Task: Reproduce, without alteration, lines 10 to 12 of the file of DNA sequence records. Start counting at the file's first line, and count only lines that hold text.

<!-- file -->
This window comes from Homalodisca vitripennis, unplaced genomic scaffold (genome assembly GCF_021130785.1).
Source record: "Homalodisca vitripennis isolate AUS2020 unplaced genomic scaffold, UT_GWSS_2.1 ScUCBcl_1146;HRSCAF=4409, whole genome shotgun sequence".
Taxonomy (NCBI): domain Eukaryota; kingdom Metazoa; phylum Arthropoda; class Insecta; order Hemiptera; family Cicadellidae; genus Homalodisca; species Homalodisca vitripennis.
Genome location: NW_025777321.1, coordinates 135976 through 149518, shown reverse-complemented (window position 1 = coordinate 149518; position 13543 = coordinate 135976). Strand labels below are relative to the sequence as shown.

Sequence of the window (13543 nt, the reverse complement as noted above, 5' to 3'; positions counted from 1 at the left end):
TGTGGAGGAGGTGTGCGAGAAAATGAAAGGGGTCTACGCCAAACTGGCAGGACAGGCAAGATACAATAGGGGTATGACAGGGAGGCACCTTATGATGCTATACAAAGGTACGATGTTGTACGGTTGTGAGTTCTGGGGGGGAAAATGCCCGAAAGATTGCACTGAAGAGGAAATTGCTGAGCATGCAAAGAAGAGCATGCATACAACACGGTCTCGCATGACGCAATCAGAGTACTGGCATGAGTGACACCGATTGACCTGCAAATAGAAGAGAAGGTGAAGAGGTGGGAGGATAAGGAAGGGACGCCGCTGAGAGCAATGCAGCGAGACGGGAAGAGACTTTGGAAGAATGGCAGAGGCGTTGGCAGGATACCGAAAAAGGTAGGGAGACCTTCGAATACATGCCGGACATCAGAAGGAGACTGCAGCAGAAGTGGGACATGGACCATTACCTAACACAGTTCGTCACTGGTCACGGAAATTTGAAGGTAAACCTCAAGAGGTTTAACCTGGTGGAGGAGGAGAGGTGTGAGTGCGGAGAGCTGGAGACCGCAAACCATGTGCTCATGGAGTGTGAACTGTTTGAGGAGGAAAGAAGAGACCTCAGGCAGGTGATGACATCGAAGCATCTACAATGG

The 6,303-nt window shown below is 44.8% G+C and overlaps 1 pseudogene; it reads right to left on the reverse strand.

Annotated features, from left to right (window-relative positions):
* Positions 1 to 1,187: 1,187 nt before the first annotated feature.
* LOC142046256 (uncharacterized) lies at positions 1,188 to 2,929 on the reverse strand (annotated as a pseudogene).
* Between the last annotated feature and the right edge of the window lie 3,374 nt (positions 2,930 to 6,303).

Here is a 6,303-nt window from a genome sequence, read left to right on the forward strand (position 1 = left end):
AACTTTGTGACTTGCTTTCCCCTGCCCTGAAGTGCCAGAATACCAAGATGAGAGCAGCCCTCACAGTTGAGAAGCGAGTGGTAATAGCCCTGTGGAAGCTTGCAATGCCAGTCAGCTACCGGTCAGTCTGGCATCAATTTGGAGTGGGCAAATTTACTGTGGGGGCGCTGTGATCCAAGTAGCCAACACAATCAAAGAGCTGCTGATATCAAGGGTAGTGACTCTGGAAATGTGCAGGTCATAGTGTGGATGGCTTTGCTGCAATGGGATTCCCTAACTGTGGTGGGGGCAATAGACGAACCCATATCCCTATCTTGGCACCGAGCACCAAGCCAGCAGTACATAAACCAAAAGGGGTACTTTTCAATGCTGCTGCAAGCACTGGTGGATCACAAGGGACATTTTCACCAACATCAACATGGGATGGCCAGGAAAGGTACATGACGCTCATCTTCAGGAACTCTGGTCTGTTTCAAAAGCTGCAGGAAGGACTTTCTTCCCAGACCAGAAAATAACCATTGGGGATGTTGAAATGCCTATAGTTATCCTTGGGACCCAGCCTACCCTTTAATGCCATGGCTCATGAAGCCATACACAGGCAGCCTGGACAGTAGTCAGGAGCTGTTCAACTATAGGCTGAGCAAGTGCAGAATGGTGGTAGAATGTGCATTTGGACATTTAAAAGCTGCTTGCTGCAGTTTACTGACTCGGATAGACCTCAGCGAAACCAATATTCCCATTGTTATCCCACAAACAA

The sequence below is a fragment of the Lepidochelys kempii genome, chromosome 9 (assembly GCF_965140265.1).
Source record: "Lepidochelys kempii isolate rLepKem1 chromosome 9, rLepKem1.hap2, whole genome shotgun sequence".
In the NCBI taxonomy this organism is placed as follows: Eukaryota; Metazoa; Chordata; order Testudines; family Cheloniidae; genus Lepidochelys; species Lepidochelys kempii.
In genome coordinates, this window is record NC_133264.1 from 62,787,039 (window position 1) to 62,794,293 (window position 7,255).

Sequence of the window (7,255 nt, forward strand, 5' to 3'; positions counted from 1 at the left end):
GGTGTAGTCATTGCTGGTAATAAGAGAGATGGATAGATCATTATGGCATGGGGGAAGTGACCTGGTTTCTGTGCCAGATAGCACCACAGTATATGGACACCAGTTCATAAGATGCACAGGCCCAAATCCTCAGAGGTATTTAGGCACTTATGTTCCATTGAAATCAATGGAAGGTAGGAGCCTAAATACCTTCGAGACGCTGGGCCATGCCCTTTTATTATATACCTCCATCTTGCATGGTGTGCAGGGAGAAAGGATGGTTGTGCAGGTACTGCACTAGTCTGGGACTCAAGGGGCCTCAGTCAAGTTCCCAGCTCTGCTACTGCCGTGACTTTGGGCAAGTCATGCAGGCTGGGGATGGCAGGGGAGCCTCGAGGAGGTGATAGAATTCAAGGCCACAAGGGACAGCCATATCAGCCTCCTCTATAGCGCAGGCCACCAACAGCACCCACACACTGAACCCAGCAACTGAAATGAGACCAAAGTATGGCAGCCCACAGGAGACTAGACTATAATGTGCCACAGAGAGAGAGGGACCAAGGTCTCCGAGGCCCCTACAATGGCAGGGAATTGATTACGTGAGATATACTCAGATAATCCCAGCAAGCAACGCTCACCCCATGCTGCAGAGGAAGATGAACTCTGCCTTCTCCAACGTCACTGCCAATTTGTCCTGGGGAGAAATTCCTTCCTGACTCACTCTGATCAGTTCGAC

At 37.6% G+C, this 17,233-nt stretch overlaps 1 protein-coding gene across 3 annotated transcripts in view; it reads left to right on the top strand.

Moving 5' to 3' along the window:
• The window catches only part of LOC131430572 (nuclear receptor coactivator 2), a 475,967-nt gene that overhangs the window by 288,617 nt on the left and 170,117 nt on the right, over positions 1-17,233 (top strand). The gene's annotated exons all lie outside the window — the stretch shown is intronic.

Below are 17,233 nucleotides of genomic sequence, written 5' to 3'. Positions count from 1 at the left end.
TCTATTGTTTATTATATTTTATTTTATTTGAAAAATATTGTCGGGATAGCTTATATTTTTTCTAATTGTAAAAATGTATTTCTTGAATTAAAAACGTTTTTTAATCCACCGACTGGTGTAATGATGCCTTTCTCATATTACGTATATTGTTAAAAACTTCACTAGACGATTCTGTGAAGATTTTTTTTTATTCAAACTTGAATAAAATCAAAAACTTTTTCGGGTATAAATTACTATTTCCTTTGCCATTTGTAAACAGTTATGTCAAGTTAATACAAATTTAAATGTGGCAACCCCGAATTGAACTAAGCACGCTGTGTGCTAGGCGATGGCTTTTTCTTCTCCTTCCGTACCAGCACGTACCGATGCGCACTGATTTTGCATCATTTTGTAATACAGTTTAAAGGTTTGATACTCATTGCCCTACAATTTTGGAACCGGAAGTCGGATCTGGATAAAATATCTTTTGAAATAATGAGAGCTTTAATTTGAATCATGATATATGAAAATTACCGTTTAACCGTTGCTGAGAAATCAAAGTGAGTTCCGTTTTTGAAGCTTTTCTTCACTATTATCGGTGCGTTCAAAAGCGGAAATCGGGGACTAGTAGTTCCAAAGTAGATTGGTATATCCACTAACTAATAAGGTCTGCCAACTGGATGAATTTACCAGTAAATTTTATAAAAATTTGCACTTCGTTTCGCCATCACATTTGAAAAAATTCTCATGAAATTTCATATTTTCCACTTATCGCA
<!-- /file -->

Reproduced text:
* LOC142046256 (uncharacterized) lies at positions 1,188 to 2,929 on the reverse strand (annotated as a pseudogene).
* Between the last annotated feature and the right edge of the window lie 3,374 nt (positions 2,930 to 6,303).

Here is a 6,303-nt window from a genome sequence, read left to right on the forward strand (position 1 = left end):